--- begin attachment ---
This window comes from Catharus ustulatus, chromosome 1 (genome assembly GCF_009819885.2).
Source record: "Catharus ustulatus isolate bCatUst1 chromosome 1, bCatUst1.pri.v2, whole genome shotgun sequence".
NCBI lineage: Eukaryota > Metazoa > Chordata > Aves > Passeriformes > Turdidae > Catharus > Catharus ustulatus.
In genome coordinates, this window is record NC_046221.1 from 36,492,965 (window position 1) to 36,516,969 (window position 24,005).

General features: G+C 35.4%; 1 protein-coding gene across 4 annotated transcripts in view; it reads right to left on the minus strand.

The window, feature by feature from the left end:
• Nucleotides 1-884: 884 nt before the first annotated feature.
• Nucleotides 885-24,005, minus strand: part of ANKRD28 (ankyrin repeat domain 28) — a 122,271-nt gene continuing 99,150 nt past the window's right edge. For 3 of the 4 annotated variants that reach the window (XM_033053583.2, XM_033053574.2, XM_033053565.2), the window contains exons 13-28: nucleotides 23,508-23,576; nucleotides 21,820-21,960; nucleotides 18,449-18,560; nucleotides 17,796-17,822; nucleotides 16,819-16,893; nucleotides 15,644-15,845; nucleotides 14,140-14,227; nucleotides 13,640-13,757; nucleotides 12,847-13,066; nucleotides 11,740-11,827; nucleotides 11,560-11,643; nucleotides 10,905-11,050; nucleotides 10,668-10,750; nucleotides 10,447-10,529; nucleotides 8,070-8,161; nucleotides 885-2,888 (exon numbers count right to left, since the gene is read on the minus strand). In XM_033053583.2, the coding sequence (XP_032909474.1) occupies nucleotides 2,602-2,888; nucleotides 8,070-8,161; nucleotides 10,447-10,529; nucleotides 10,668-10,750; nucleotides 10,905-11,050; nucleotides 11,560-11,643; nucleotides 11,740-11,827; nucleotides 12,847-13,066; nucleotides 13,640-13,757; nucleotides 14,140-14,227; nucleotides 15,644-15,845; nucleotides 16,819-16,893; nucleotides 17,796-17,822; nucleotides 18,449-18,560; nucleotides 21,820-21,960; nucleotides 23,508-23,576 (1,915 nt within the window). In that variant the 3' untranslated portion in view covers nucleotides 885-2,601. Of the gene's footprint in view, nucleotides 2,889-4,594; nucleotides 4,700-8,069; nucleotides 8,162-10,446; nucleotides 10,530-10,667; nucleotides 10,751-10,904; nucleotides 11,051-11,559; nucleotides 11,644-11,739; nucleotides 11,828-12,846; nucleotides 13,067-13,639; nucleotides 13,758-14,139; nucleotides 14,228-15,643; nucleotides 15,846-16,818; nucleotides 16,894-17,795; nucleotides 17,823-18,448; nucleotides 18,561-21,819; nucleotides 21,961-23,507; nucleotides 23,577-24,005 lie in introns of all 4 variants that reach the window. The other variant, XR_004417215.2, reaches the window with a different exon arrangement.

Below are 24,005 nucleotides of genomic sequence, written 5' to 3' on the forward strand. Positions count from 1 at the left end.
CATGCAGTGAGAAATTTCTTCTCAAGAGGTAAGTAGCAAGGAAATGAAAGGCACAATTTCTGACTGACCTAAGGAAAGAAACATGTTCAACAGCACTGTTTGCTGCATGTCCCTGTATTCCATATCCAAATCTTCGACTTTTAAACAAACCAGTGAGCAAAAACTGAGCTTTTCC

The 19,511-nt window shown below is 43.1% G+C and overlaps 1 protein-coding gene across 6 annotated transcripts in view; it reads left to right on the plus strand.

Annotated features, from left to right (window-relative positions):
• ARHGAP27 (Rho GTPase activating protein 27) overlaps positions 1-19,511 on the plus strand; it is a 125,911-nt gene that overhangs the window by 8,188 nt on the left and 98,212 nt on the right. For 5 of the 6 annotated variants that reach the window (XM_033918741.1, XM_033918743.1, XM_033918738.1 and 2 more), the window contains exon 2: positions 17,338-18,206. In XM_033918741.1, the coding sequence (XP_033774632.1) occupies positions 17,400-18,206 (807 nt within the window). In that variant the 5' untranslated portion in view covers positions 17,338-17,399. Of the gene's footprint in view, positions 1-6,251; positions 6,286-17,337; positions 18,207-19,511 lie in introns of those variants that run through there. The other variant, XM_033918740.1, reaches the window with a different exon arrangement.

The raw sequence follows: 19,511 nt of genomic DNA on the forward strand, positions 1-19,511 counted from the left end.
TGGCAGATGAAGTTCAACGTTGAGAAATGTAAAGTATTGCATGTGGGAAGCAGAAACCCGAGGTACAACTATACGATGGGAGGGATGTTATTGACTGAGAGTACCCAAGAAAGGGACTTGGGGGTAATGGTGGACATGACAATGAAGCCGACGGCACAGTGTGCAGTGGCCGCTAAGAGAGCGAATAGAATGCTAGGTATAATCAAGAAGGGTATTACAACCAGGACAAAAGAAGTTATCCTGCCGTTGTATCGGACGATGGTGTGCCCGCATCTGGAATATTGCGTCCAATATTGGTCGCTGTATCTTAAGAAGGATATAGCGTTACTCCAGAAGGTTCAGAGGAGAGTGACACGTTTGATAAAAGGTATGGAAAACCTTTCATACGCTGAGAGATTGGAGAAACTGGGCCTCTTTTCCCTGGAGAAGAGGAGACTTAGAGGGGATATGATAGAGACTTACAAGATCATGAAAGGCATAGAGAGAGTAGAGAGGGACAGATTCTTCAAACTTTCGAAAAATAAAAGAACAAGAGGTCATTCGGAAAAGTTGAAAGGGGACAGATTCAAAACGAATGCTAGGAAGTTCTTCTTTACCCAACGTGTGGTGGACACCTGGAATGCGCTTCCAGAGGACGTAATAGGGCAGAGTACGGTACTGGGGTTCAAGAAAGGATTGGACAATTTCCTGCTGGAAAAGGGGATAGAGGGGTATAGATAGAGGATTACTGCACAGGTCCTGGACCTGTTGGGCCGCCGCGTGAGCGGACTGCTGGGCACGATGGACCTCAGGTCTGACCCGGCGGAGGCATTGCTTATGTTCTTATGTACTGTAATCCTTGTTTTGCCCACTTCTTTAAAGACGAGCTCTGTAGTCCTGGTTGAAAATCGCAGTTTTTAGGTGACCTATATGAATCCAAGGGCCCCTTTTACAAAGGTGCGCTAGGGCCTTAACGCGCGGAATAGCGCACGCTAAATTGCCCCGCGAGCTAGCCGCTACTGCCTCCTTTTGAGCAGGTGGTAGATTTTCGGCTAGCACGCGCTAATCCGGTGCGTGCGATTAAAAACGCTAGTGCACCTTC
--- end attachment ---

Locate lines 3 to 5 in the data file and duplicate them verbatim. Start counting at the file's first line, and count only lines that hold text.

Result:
NCBI lineage: Eukaryota > Metazoa > Chordata > Aves > Passeriformes > Turdidae > Catharus > Catharus ustulatus.
In genome coordinates, this window is record NC_046221.1 from 36,492,965 (window position 1) to 36,516,969 (window position 24,005).

General features: G+C 35.4%; 1 protein-coding gene across 4 annotated transcripts in view; it reads right to left on the minus strand.